With the failure of the No.4 Bergmann 1896 to attract military interest (which couldn’t have been too difficult to predict), Bergmann and Schmeisser realized that the straight blowback mechanism of the 1896 model pistol would […]
With the Bergmann No.3 proving to be a popular pistol and commercial success, Bergmann and Louis Schmeisser made another attempt to break into the military market. This was done by adapting the No.3 to use […]
Of the three calibers available in the 1896 model Bergmann pistol, the 6.5mm No.3 was the most popular. Approximately 4,000 of these guns were produced, and they found a worldwide following. We have examples below […]
US World War I doughboys with M1911 pistols on display. Trigger discipline wasn’t what it is today.
After several years of work and at least two Swiss military trials, Louis Schmeisser’s design of the Bergmann self-loading pistol was still not quite good enough to become a commercial success. Only a few pistols […]
As Theodore Bergmann and Louis Schmeisser embarked on the process of perfecting and improving their production pistols, they used a numbering system to identify the different models that were made. There are also model years […]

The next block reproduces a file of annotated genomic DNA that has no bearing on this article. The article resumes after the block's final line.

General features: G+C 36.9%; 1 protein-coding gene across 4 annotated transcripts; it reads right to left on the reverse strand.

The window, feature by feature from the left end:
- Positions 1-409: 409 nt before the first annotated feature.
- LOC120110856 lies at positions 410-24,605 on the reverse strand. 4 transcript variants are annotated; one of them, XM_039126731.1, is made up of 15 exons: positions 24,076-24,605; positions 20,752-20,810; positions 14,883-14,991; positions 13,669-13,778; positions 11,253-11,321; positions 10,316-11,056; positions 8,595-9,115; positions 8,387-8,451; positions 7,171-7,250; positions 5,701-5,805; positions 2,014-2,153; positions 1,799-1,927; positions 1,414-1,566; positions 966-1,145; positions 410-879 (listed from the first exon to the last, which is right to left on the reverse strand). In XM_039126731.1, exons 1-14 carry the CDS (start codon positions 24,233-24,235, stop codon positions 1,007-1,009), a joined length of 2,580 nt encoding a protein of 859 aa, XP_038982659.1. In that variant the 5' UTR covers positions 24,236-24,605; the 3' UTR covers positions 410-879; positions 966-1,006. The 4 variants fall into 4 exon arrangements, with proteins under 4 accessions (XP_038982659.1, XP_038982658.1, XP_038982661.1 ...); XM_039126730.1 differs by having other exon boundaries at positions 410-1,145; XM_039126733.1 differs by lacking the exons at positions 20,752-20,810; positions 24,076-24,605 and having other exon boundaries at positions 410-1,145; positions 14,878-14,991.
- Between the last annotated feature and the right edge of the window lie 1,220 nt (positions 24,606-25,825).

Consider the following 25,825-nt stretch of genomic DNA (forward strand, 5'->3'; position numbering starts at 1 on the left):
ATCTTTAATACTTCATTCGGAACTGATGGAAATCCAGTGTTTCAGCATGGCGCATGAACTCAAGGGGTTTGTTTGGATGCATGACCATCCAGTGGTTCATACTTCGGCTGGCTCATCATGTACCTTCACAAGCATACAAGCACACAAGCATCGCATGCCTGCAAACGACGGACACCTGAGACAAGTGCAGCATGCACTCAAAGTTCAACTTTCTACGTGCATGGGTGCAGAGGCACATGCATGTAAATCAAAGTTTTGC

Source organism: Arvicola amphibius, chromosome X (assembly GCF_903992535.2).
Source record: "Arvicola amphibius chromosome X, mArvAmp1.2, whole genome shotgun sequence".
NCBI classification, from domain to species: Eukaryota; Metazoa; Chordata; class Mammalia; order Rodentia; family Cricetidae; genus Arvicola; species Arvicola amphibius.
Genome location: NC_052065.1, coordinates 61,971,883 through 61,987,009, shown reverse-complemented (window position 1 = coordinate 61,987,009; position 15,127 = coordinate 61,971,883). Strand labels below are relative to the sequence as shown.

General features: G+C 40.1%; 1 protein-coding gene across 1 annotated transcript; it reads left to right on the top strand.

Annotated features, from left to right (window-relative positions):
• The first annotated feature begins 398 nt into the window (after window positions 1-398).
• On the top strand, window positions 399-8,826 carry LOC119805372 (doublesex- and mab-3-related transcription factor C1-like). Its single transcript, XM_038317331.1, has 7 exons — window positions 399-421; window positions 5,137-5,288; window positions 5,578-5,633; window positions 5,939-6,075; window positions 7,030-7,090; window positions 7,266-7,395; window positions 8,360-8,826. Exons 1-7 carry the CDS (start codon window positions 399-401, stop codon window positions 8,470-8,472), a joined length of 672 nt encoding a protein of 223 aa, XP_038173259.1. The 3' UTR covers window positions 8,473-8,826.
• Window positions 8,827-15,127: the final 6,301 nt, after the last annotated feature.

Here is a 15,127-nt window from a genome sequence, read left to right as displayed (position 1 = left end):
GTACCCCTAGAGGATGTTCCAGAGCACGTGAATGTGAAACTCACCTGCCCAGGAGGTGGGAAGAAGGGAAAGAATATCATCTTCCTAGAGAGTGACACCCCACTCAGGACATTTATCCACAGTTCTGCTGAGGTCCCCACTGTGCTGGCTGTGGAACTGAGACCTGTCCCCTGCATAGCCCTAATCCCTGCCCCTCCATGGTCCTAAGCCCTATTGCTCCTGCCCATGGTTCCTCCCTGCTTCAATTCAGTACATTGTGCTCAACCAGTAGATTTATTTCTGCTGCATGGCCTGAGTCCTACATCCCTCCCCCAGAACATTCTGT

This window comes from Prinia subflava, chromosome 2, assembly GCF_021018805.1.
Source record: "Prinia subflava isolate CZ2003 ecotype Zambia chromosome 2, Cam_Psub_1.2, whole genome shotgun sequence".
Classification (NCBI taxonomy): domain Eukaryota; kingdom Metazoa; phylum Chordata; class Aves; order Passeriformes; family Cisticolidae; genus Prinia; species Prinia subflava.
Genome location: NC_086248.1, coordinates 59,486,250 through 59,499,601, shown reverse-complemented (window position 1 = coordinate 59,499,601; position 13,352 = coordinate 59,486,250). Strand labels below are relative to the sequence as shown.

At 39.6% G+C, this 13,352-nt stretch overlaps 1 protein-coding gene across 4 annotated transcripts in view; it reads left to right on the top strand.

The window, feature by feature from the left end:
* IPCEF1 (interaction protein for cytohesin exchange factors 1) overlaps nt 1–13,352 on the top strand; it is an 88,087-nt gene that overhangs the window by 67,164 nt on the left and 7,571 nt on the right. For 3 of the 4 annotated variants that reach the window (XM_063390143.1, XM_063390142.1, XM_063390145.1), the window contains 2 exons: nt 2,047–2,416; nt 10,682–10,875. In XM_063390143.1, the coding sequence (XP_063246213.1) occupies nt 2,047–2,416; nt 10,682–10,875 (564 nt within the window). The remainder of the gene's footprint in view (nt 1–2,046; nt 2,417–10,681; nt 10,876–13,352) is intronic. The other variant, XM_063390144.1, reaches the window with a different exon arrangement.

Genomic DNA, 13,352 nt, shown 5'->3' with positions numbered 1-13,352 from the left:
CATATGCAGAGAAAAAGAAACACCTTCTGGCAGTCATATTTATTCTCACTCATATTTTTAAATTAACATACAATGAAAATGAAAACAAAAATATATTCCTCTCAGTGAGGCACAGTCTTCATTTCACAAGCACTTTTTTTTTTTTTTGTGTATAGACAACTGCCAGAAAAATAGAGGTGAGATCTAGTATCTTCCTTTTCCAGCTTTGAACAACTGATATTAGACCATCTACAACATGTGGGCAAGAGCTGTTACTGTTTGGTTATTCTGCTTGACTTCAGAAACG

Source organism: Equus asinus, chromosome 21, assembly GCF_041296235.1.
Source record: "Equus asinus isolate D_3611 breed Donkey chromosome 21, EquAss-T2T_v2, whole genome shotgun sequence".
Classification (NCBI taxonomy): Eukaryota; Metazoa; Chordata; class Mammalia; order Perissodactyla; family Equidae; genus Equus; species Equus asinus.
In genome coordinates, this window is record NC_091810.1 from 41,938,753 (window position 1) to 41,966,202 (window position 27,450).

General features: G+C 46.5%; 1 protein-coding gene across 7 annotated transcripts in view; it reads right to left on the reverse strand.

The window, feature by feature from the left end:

Today we are starting the story of the Bergmann automatic pistol – one of the early successful self-loading handguns, and one which led to a less prominent firearms dynasty than some other big names of […]
Here’s a subject I don’t know much about, and I’m hoping some of the folks reading this can help educate me: cavalry use of handguns. How many groups actually experimented with handguns as a primary […]
Canadian volunteers of the Mackenzie–Papineau Battalion in the Spanish Civil War, armed with with grenades and Mauser Schnellfeuer machine pistols or (more likely) Spanish-made copies thereof.